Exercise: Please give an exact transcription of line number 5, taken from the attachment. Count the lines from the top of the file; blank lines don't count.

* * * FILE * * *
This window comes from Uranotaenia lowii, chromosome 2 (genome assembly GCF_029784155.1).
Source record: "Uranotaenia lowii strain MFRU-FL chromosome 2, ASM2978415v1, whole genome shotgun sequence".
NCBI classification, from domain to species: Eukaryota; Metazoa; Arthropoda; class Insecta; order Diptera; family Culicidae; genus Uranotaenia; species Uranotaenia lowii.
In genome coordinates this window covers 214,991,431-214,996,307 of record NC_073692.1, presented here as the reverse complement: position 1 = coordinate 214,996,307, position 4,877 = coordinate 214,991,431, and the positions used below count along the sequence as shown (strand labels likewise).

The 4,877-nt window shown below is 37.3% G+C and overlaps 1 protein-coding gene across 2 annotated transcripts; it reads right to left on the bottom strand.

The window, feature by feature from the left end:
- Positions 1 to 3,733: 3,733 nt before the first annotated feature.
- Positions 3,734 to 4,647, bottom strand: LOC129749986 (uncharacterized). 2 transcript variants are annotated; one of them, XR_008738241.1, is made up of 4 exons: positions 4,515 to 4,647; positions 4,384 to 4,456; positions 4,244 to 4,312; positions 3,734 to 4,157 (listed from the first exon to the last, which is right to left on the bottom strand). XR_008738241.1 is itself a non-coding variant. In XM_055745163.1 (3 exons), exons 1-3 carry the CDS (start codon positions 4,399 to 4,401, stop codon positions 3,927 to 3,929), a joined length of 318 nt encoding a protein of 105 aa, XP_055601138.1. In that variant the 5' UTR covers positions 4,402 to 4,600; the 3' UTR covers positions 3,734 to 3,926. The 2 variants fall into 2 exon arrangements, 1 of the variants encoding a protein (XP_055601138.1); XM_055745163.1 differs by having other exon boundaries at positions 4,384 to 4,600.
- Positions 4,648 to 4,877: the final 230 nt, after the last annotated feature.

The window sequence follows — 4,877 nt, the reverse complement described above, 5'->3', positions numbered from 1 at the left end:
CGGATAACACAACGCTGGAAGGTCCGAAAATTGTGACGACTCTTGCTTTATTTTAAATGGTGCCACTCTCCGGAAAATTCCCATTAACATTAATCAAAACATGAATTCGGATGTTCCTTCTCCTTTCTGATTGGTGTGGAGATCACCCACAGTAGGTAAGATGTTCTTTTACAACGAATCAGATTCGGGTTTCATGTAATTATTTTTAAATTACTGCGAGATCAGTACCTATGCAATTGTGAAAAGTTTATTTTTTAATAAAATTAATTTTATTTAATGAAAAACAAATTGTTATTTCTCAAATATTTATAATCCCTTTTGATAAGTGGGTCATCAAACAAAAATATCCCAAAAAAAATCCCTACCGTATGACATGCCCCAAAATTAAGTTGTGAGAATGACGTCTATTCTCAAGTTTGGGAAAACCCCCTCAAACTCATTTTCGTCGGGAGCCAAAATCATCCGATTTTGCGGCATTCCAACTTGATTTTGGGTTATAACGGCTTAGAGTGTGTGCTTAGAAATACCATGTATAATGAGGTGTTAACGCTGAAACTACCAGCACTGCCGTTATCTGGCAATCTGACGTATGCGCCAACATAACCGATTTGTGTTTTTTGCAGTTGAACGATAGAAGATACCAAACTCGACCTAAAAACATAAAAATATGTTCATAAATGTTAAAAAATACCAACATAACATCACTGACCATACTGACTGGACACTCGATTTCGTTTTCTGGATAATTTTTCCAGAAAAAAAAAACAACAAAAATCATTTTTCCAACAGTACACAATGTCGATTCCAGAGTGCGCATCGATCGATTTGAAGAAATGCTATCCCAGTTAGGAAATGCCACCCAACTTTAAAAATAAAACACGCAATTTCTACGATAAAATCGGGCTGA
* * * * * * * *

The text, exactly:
The 4,877-nt window shown below is 37.3% G+C and overlaps 1 protein-coding gene across 2 annotated transcripts; it reads right to left on the bottom strand.